The Brief, powered by GIGAEurope – Realpolitik

DISCLAIMER: All opinions in this column reflect the views of the author(s), not of EURACTIV Media network.

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The Gazprom-favoured pipeline Nord Stream 2 has been a major irritant in world affairs for a couple of years now. All of a sudden however it stopped being an issue, during the US-Russia meeting in Reykjavik.

In the EU, several countries, to name just Poland and the three Baltic states, Estonia, Latvia and Lithuania, are deeply disappointed. They will frown at the body language of Antony Blinken and Sergei Lavrov, who suddenly look like pals in photos.

The US has let them down, they don’t know why, and there had been no advanced warning.  For several of the US’s NATO allies, this development is humiliating. For Ukraine, it’s another very bad moment.

Why did the Biden administration make this controversial move? Possibly because it had to choose between two evils. The first evil is to stick to the sanction policy, at the price of antagonizing Germany and other EU countries which have stakes in the project. Moreover, the Nord Stream 2 pipeline is 95% ready, with only some 80 kilometres of piping still remaining.

The second evil is to look meek vis-à-vis Russia, at a time when the Kremlin is more assertive towards the West than it has been since the Cold War. Then you call it Realpolitik, meaning you accept setbacks and move on because it is the best option right now.

It’s important to note that the US decided to put its relations with Germany above all other considerations. Certainly there is a price tag, and we can deduce that Berlin aligning with the tough US policy versus China is part of the deal.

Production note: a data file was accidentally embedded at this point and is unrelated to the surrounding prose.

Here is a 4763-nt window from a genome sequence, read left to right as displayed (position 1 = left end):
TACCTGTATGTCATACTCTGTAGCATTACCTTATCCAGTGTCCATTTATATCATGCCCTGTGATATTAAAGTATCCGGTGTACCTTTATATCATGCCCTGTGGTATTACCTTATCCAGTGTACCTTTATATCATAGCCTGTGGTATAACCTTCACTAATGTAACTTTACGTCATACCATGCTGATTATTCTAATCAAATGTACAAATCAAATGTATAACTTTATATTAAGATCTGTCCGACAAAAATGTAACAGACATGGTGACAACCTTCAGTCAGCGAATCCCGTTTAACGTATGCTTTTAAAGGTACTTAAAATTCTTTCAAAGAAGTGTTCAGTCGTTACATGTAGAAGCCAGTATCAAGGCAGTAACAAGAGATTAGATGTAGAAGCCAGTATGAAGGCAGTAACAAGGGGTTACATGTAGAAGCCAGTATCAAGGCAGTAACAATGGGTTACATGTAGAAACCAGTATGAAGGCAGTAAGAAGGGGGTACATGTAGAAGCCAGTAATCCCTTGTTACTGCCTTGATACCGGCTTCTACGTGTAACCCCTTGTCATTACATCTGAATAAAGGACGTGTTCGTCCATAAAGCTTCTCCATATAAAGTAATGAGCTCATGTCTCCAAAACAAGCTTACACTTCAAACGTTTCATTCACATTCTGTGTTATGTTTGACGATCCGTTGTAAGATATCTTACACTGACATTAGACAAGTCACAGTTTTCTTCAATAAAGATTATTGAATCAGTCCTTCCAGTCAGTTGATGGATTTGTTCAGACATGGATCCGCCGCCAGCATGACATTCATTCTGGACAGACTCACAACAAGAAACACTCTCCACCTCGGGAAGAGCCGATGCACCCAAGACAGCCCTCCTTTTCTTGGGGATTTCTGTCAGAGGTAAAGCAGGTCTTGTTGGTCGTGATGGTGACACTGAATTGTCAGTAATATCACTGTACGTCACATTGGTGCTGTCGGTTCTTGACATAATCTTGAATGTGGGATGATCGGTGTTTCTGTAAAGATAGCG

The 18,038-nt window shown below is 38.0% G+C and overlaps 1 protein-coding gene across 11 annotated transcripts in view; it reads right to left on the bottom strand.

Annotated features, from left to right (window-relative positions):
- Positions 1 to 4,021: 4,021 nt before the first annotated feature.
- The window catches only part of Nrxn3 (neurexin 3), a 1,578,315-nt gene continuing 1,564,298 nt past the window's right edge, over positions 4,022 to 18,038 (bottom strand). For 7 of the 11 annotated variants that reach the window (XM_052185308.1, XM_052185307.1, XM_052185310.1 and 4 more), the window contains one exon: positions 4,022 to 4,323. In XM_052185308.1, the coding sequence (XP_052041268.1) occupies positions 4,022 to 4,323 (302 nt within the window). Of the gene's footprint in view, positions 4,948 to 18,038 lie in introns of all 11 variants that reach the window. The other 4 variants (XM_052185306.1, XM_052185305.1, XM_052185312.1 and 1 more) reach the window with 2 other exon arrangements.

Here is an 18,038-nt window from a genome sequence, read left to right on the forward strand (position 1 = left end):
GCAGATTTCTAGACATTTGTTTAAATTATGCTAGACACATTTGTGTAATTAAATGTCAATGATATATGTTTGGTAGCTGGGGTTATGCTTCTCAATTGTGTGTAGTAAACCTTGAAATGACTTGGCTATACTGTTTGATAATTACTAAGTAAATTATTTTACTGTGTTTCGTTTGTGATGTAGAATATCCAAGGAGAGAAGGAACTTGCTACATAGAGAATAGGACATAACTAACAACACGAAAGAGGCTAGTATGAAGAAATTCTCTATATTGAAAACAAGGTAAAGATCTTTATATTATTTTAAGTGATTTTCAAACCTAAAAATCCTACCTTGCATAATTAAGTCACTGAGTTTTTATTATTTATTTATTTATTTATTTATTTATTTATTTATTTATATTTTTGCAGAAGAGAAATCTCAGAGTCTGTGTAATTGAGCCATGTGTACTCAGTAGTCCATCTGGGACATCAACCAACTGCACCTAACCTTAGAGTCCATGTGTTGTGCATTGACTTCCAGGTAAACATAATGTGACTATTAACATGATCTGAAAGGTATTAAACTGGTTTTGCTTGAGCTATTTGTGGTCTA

It’s also significant that this US administration made a gesture to Germany and core EU members, because the experience of the Iraq war, when George W. Bush chose New Europe against the Old Europe should not be repeated.

But the biggest gesture is of course to Russia, as it sets a less confrontational environment ahead of a Biden-Putin summit, somewhere in Europe. Whether Russia will reciprocate with some degree of military de-escalation or hold its spooks and covert actions is a long shot.

In Reykjavik, Blinken warned Lavrov that the US would respond to provocations from the Kremlin but that Washington seeks a “predictable” relationship with Moscow. He also said that “if Russia acts aggressively against us, our partners, our allies, we’ll respond”.

Lavrov answered that Russia would like an “honest” relationship, “with the facts on the table, and of course on the basis of mutual respect”.

A better US-Russia relationship is in the best interest of the EU. We are not there yet. And if this is Realpolitik, détente is still far, far away.


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Look out for…

  • Commissioner Nicholas Schmit speaks at the online event ‘Fair minimum wages for all’ organised by EESC’s Workers’ Group.
  • Commissioner Elisa Ferreira speaks at 30th Annual Conference of the European Association of Institutions in Higher Education.
  • Commissioner Virginijus Sinkevičius will address Climate and Environment Ministers session as part of the Environment Ministers G7 Summit.

Views are the author’s

[Edited by Benjamin Fox]

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